January 2, 1997: Investigators follow the family to Georgia
A team of five detectives from Boulder fly to Atlanta, according to CNN. Investigators were shocked the Ramseys granted the TV interview since they had claimed to be too emotional to talk to the police.
January 3, 1997: Detectives reveal the ransom note was written inside the house
Detectives announce that the note was written on a paper pad from inside the house, meaning it was likely written after the murder.
John and Patsy return to Boulder.
Boulder cops also go to Charlevoix, Michigan, to search through a summer home the Ramsey family owns.
January 6, 1997: School resumes at JonBenét’s school
After the Christmas and New Year holidays, class resumes at JonBenét’s former school. Teachers and counselors help the young children try to understand what happened, even though it continues to be a mystery.
January 8, 1997: News comes out that there may have been a "practice” ransom note
Reportedly there is evidence that the person who wrote the ransom note first practiced it on another piece of paper.
February 27, 1997: JonBenét's half-brother is questioned
The alibi of John Andrew is reexamined, even though he was allegedly out of town when it happened.
March 7, 1997: A handwriting analysis eliminates John, but not Patsy
Based on expert analysis, detectives confirm that John didn’t write the ransom note, but say there is a chance Patsy may have.
March 8, 1997: The police search the Ramsey's Michigan home again
The police head back there, reportedly looking for “unrehearsed” handwriting samples to see if Patsy wrote the ransom note.
April 3, 1997: DNA testing takes place
While there had already been a DNA test done by the Colorado Bureau of Investigation, a secondary one was done by Maryland’s Cellmark laboratories, according to the Denver Post.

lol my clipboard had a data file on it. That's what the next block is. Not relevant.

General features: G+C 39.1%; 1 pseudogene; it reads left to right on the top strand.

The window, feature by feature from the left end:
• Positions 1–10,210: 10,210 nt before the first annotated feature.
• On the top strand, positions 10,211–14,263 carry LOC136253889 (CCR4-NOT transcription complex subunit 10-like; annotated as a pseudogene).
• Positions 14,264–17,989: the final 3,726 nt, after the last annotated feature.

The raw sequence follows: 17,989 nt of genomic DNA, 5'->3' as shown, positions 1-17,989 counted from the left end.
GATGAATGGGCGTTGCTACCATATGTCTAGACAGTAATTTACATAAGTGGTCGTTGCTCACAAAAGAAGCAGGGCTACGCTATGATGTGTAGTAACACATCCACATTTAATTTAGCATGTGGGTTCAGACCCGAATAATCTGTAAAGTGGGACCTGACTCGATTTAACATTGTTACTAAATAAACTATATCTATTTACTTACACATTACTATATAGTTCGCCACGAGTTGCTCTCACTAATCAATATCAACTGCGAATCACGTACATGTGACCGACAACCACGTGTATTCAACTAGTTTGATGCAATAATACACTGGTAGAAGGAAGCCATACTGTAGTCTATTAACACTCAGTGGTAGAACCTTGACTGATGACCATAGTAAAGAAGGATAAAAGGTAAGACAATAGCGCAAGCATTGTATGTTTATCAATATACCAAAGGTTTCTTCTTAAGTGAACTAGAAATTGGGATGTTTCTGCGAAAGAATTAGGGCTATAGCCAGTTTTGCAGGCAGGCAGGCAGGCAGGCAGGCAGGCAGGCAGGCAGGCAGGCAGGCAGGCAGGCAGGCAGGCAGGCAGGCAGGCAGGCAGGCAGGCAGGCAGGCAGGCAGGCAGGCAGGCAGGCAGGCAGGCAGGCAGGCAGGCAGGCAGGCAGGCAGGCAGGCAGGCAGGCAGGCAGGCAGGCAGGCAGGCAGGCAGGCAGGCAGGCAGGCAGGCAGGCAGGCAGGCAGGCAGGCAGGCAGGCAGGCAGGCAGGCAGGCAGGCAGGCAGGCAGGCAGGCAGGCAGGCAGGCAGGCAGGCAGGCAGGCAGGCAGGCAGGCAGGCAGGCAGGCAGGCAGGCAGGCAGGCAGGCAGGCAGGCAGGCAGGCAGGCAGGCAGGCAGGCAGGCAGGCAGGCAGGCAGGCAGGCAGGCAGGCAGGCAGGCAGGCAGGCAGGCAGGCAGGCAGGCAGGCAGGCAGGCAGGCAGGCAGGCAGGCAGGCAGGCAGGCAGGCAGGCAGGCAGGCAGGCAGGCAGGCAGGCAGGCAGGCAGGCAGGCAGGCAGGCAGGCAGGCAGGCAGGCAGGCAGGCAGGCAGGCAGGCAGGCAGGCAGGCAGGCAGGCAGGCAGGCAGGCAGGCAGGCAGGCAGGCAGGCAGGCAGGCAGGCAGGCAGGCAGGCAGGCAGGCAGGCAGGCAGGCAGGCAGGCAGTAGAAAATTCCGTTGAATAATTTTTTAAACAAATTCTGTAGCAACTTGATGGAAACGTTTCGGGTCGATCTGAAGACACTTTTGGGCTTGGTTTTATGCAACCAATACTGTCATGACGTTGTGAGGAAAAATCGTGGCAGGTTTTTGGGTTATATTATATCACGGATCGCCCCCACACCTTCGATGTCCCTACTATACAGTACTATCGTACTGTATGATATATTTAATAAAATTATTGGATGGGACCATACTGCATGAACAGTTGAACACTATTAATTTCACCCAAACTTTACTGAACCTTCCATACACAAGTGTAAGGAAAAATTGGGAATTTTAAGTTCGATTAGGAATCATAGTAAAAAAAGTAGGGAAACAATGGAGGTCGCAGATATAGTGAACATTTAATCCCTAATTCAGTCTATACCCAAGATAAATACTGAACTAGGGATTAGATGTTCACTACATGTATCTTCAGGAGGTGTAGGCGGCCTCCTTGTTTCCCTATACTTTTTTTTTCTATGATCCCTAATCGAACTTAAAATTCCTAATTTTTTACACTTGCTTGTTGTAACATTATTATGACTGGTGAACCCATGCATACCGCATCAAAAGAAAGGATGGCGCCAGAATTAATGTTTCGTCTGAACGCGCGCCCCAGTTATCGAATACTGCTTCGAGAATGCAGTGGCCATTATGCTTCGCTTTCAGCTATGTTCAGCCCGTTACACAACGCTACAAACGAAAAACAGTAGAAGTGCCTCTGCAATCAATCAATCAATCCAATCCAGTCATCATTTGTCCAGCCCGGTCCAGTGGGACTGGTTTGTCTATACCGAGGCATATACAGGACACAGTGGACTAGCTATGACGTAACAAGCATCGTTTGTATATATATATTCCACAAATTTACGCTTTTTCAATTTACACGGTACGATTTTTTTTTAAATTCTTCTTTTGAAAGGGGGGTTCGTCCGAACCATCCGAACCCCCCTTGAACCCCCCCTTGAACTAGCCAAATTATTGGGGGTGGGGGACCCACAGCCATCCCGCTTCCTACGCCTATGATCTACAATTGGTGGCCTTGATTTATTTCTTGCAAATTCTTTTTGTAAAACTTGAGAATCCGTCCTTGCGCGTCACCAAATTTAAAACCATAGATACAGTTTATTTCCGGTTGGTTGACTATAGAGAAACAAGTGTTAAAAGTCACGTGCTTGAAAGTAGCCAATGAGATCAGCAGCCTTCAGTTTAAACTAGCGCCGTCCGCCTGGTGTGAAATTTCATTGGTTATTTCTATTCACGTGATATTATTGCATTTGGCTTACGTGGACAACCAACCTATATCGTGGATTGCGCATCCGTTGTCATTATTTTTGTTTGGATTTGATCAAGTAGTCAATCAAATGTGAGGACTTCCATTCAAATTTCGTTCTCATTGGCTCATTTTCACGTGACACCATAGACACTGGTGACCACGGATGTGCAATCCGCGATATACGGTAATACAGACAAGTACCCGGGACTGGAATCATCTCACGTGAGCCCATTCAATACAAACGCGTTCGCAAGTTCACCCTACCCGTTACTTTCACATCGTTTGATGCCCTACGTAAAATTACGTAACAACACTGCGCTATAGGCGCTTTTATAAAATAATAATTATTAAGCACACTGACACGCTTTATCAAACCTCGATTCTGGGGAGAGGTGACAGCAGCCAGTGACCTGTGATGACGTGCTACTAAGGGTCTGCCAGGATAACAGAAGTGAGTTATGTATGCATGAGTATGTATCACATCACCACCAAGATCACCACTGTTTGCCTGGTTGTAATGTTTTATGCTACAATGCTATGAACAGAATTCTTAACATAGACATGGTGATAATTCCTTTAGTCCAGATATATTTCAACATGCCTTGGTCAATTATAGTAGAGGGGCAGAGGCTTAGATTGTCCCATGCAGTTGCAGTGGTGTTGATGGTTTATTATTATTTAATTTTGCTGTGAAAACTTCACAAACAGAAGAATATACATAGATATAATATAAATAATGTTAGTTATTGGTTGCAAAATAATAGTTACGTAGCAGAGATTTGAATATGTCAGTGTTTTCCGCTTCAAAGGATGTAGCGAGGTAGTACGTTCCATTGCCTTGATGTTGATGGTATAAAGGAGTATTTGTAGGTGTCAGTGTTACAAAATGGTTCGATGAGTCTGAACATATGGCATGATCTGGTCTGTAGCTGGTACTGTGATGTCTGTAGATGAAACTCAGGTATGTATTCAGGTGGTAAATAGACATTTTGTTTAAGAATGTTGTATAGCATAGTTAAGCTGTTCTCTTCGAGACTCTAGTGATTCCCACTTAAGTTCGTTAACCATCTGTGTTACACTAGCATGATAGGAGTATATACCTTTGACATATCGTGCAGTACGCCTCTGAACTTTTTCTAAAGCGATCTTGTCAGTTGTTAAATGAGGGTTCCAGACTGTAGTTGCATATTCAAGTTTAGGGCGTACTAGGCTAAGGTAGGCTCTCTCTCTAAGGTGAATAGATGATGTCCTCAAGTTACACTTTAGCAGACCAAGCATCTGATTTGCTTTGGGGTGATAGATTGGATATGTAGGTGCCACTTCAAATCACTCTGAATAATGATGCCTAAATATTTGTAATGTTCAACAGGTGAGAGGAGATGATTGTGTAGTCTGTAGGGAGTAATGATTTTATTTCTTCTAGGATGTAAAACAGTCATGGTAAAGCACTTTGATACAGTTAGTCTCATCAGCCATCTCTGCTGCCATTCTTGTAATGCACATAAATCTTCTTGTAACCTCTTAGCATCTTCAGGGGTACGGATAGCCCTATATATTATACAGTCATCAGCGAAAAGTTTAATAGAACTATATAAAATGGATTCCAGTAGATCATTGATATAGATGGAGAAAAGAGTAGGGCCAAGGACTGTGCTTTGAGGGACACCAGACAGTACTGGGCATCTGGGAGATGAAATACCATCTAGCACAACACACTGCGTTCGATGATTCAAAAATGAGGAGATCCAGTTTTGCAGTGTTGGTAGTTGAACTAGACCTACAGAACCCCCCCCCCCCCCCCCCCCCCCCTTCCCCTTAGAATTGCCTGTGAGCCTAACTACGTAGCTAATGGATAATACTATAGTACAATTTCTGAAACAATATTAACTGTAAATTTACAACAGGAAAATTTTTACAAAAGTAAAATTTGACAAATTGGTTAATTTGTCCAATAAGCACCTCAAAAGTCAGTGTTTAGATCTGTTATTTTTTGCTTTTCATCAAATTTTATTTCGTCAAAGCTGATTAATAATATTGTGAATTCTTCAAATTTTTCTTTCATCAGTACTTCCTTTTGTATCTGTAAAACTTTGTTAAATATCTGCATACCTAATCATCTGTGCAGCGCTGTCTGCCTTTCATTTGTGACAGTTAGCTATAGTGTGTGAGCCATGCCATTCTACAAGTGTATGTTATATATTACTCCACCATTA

April 19, 1997: JonBenét’s parents become the prime suspects
John and Patsy become the prime suspects of the investigation, according to CNN. “Obviously, the focus is on these people," Boulder’s D.A. Alex Hunter says.
April 30, 1997: Patsy is questioned for six-and-a-half hours
“Formal interviews” are conducted with John for two hours and Patsy for six-and-a-half hours. These new statements replace the initial ones made right after the murder.
May 2, 1997: John and Patsy speak to local media
The victim’s parents talk to the local press, including 9News. John stumbles over his daughter’s name and addresses the rumors of her possibly being sexually molested, calling those “most hurtful innuendos.” Patsy says, “I’m appalled that anyone would think that John or I would be involved with such a hideous and heinous crime, but let me assure you I didn’t not kill JonBenét.”
May 14, 1997: The DNA results have “no surprises”
Sources report that there are “no surprises” in the results of the DNA test, but don’t specify what that means.
July 12, 1997: JonBenét’s bedroom furniture is moved to Atlanta
The former child beauty queen’s belongings are moved across the country on a moving truck.
July 14, 1997: Autopsy reports are released
The previously sealed autopsy results are released. They confirm “a deep ligature around the victim's neck and another around the right wrist — evidence she was bound and strangled” and also say that “blood and abrasions were found in the girl's vaginal area — and that she was struck on the head violently enough to cause bleeding and an 8.5-inch fracture to her skull,” according to CNN.
January 15, 1998: The Ramseys refuse to interview with authorities
The Ramseys ask to review evidence before giving more interviews to the police. Their request is rejected, according to the Denver Post.
January 29, 1998: John and Patsy submit the clothes they were wearing
Two months after the police requested the parents hand over the clothes they were wearing the night of the crime, the Ramseys turn in two shirts, a pair of pants and a sweater.
March 12, 1998: A grand jury investigation is called
Investigators formerly call for a grand jury investigation since 15 months have already passed since the murder.
June 3, 1998: Evidential investigations continue
The case's lead investigator, Mark Beckner says there are “significant results” from the 1,058 pieces of evidence taken from the home. Details are not shared.
June 10-12, 1998: JonBenét’s brother Burke is questioned